Ancient origin of endemic Iberian earth-boring dung beetles (Geotrupidae). | - CCMAR -

Journal Article

TítuloAncient origin of endemic Iberian earth-boring dung beetles (Geotrupidae).
Publication TypeJournal Article
AuthorsCunha, RL, Verdú, JR, Lobo, JM, Zardoya, R
Year of Publication2011
JournalMol Phylogenet Evol
Date Published2011 Jun
Palavras-chaveAnimals, Beetles, Evolution, Molecular, Phylogeny, Polymerase Chain Reaction

The earth-boring dung beetles belong to the family Geotrupidae that includes more than 350 species classified into three subfamilies Geotrupinae, Lethrinae, and Taurocerastinae, mainly distributed across temperate regions. Phylogenetic relationships within the family are based exclusively on morphology and remain controversial. In the Iberian Peninsula there are 33 species, 20 of them endemic, which suggests that these lineages might have experienced a radiation event. The evolution of morphological adaptations to the Iberian semi-arid environments such as the loss of wings (apterism) or the ability to exploit alternative food resources is thought to have promoted diversification. Here, we present a phylogenetic analysis of 31 species of Geotrupidae, 17 endemic to the Iberian Peninsula, and the remaining from southeastern Europe, Morocco, and Austral South America based on partial mitochondrial and nuclear gene sequence data. The reconstructed maximum likelihood and Bayesian inference phylogenies recovered Geotrupinae and Lethrinae as sister groups to the exclusion of Taurocerastinae. Monophyly of the analyzed geotrupid genera was supported but phylogenetic relationships among genera were poorly resolved. Ancestral character-state reconstruction of wing loss evolution, dating, and diversification tests altogether showed neither evidence of a burst of cladogenesis of the Iberian Peninsula group nor an association between apterism and higher diversification rates. Loss of flight did not accelerate speciation rates but it was likely responsible for the high levels of endemism of Iberian geotrupids by preventing their expansion to central Europe. These Iberian flightless beetle lineages are probably paleoendemics that have survived since the Tertiary in this refuge area during Plio-Pleistocene climatic fluctuations by evolving adaptations to arid and semi-arid environments.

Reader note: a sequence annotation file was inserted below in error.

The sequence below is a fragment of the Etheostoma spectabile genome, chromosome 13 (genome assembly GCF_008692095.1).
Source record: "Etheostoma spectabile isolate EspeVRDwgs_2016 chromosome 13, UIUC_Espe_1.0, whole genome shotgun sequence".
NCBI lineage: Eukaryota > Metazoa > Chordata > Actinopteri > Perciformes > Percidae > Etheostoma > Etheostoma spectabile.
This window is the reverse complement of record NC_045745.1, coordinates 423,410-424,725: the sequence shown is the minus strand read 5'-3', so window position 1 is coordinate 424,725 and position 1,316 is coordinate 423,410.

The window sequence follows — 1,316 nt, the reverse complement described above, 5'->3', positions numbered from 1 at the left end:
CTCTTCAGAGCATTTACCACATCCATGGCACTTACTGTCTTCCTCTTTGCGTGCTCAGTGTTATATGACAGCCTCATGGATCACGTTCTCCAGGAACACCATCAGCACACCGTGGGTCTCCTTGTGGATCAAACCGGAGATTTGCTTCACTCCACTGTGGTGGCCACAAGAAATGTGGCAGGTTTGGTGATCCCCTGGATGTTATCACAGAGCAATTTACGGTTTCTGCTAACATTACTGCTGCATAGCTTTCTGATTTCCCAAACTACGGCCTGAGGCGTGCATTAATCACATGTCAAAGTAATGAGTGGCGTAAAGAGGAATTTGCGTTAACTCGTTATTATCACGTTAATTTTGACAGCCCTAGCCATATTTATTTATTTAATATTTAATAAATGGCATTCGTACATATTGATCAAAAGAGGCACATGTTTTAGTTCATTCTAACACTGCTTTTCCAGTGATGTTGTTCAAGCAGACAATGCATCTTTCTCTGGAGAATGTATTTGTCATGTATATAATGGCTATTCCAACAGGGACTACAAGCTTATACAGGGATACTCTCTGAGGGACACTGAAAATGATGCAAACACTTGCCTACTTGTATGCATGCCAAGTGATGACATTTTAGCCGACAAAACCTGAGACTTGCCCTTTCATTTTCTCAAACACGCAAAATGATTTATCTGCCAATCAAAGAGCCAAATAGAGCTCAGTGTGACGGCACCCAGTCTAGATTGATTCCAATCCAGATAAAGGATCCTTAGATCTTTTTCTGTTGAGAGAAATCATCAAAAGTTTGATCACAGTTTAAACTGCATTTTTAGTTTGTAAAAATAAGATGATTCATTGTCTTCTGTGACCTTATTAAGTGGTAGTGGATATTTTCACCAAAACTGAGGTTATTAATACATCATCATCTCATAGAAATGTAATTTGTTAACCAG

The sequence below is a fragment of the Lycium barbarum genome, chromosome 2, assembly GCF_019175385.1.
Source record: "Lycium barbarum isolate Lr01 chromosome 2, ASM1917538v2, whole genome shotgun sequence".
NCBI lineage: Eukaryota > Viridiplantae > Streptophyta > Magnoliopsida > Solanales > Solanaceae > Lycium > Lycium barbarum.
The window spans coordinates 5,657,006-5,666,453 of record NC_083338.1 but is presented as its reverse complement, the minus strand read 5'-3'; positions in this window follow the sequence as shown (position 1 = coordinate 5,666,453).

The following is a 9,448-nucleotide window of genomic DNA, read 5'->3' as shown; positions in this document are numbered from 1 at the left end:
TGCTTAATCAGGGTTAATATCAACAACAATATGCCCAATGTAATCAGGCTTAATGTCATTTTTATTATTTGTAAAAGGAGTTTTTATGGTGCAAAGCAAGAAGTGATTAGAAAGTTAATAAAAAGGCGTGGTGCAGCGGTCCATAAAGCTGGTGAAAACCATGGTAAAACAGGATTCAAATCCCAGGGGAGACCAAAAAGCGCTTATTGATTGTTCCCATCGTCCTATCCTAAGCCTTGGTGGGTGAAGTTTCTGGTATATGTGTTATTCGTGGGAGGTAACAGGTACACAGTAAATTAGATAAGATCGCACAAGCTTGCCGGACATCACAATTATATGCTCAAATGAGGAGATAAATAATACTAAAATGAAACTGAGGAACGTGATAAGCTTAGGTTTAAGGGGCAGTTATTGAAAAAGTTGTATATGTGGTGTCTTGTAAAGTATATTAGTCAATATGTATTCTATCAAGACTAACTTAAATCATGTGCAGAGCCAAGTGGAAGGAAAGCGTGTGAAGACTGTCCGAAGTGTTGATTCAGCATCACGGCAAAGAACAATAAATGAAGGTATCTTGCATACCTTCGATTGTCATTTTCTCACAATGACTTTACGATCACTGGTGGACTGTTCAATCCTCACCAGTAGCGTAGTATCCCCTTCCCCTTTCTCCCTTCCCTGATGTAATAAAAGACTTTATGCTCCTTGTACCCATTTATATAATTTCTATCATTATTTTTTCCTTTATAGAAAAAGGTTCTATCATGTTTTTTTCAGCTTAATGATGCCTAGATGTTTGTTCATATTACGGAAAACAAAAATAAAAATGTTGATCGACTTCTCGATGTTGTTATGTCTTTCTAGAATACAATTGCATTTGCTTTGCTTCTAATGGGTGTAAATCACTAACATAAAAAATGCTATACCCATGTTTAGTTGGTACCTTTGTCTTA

Alternate JournalMol. Phylogenet. Evol.
PubMed ID21477656
CCMAR Authors